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Love in the Time of Cholera

Love in the Time of Cholera: This is easily — easily — the worst adaptation of a major novel by a Nobel Prize-winning author. Director Mike Newell (Harry Potter and the Goblet of Fire) and writer Ronald Harwood have rendered Gabriel García Márquez's novel little more than a sudsy telenovela — Lifetime by way of Telemundo. Not that the material didn't teeter and totter in that direction to begin with: The story of Florentino's 50-year crush on Fermina was always little more than a variation on Romeo and Juliet, except tinged with the flowery scent of magical realism. But there ain't a damn thing real — magical or otherwise — about this abomination, which stars a wasted Javier Bardem as Florentino and Giovanna Mezzogiorno as Fermina, who's so so-so that you you'd think a fella could easily forget her after she ditches him for the doctor (played by Benjamin Bratt, who's always been a little made-for-TV anyway). From the hoot-worthy dialogue ("I don't need a medical lesson." "No, this is going to be a lesson in love.") to the atrocious old-age makeup slathered on Mezzogiorno (but, oddly, not Bardem) to the dead rats taped to the side of Hector Elizondo's head to the overwrought cameos delivered by Liev Schreiber and John Leguizamo, the entire thing is a wreck. Unless it was trolling for sneering chuckles, in which case — success!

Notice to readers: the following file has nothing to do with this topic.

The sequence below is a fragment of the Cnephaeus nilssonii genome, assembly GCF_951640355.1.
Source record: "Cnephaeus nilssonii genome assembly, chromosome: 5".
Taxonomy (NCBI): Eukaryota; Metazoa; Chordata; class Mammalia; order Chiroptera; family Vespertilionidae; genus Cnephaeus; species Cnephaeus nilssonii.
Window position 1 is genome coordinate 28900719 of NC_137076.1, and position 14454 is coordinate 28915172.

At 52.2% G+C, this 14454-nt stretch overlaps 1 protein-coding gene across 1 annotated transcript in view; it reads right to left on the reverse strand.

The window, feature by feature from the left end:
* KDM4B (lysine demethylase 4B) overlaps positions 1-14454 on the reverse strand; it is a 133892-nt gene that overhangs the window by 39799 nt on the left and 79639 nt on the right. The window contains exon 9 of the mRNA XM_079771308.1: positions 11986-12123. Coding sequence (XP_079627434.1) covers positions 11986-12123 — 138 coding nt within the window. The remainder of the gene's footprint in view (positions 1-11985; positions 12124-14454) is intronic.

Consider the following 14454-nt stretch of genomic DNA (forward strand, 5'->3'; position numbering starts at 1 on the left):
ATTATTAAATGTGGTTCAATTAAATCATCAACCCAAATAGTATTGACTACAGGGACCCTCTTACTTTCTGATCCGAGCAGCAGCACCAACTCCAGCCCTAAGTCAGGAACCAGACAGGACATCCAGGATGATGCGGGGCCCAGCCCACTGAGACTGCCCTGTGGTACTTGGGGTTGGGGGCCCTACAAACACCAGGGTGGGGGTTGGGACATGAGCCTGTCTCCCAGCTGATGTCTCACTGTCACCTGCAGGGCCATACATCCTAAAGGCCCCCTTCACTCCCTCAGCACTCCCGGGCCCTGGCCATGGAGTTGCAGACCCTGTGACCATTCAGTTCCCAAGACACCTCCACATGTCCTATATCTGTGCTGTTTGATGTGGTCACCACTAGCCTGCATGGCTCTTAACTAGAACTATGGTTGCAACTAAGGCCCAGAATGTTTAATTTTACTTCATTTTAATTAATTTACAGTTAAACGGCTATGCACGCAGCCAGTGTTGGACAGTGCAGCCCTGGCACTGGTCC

— Robert Wilonsky

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